Wednesday, June 6, 2007
- Aeyal M. Gross, Human Proportions: Are Human Rights the Emperor's New Clothes of the International Law of Occupation?
- Annemarieke Vermeer-Künzli, As If: The Legal Fiction in Diplomatic Protection
- Symposium: The European Tradition in International Law - Max Huber
- John T. Parry, Sanchez-Llamas in Context
- Julian G. Ku, Sanchez-Llamas v. Oregon: Stepping Back from the New World Court Order
- Janet Koven Levit, Sanchez-Llamas v. Oregon: The Glass is Half Full
- Margaret E. McGuinness, Sanchez-Llamas, American Human Rights Exceptionalism and the VCCR Norm Portal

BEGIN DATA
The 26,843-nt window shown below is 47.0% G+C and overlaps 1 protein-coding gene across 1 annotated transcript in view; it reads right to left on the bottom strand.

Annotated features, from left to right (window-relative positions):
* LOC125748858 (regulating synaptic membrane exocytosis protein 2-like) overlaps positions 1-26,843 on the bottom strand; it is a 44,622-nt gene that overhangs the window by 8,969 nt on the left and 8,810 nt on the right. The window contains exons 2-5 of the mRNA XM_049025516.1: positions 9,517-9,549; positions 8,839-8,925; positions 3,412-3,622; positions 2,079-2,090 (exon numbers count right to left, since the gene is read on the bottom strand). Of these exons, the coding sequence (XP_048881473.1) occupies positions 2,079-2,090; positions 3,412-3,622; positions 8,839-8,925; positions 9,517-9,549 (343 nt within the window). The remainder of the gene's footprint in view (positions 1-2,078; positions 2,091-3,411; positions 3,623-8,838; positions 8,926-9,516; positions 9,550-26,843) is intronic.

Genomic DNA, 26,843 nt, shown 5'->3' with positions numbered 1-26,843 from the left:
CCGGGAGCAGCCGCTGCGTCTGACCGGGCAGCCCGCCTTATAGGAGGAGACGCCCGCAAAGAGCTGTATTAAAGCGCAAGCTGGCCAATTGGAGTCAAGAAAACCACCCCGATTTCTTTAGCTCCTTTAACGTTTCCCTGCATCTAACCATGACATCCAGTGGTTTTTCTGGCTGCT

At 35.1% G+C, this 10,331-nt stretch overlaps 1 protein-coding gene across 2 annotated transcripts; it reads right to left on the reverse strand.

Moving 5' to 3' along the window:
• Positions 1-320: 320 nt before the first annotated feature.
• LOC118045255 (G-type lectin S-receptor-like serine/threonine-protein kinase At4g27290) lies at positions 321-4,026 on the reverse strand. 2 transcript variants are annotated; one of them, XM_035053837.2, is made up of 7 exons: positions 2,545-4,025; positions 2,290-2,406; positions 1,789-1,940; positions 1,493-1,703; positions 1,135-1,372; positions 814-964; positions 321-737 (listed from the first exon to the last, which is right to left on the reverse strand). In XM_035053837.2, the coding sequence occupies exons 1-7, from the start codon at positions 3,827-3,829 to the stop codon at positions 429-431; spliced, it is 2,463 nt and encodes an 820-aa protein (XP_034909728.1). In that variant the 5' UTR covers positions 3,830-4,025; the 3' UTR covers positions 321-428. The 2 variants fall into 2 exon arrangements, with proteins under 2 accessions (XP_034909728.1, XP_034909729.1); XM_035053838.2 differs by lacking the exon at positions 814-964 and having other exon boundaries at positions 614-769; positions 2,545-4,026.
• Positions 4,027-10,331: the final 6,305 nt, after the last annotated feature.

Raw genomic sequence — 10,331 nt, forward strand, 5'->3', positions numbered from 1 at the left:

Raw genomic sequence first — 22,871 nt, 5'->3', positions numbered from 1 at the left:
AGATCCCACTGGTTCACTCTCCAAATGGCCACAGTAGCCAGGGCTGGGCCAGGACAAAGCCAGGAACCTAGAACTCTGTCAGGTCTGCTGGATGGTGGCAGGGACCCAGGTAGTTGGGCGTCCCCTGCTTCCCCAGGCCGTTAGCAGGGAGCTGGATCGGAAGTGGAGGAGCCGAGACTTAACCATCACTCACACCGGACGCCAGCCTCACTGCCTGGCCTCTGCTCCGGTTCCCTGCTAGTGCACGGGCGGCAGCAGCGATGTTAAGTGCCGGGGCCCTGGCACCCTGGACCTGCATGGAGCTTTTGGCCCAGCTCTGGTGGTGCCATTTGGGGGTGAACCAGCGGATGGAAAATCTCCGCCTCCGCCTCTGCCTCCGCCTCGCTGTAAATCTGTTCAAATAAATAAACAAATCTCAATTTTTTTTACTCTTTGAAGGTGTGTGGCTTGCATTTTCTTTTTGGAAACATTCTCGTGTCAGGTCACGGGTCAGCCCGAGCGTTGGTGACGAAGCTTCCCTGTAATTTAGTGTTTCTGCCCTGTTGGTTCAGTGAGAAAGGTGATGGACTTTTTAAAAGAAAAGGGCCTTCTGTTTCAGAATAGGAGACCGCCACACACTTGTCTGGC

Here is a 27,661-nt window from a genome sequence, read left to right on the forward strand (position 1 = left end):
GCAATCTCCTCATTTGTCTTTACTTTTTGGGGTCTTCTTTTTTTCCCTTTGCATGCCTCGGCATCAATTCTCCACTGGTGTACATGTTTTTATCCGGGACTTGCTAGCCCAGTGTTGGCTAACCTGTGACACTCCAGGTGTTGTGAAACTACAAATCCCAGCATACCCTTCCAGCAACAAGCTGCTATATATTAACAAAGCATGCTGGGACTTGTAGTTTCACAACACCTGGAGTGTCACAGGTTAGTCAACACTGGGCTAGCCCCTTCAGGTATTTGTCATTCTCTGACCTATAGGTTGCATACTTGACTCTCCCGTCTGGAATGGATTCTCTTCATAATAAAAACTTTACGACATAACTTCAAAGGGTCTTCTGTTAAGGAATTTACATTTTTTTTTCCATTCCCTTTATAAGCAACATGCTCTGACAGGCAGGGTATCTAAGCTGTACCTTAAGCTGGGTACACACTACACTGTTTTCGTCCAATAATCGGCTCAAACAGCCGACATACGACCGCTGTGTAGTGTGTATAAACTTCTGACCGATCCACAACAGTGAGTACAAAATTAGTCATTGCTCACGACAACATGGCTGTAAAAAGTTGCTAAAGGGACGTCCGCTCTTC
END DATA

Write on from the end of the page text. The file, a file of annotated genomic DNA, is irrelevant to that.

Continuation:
- Paul B. Stephan, Private Remedies for Treaty Violations After Sanchez-Llamas
- Melissa A. Waters, Treaty Dialogue in Sanchez-Llamas: Is Chief Justice Roberts a Transnationalist, After All?
This paper details how the Islamic Republic of Iran has flouted international law with impunity over the last three decades, a trend that has accelerated in recent years and become more dangerous with Iran's illegal pursuit of nuclear weapons. Part I reviews Iran's history of unpunished violent breaches of international law, including the seizure of U.S. diplomats for over a year, the Iranian-directed bombing of the U.S. Embassy in Beirut, the bombings of the Israeli Embassy and Jewish cultural center in Argentina, Iranian assassinations of dissidents in Europe, President Ahmadinejad's repeated urgings that Israel be wiped off the map, and Iran's support for and harboring of terrorists. Part II of the paper examines the Iranian regime's ideology.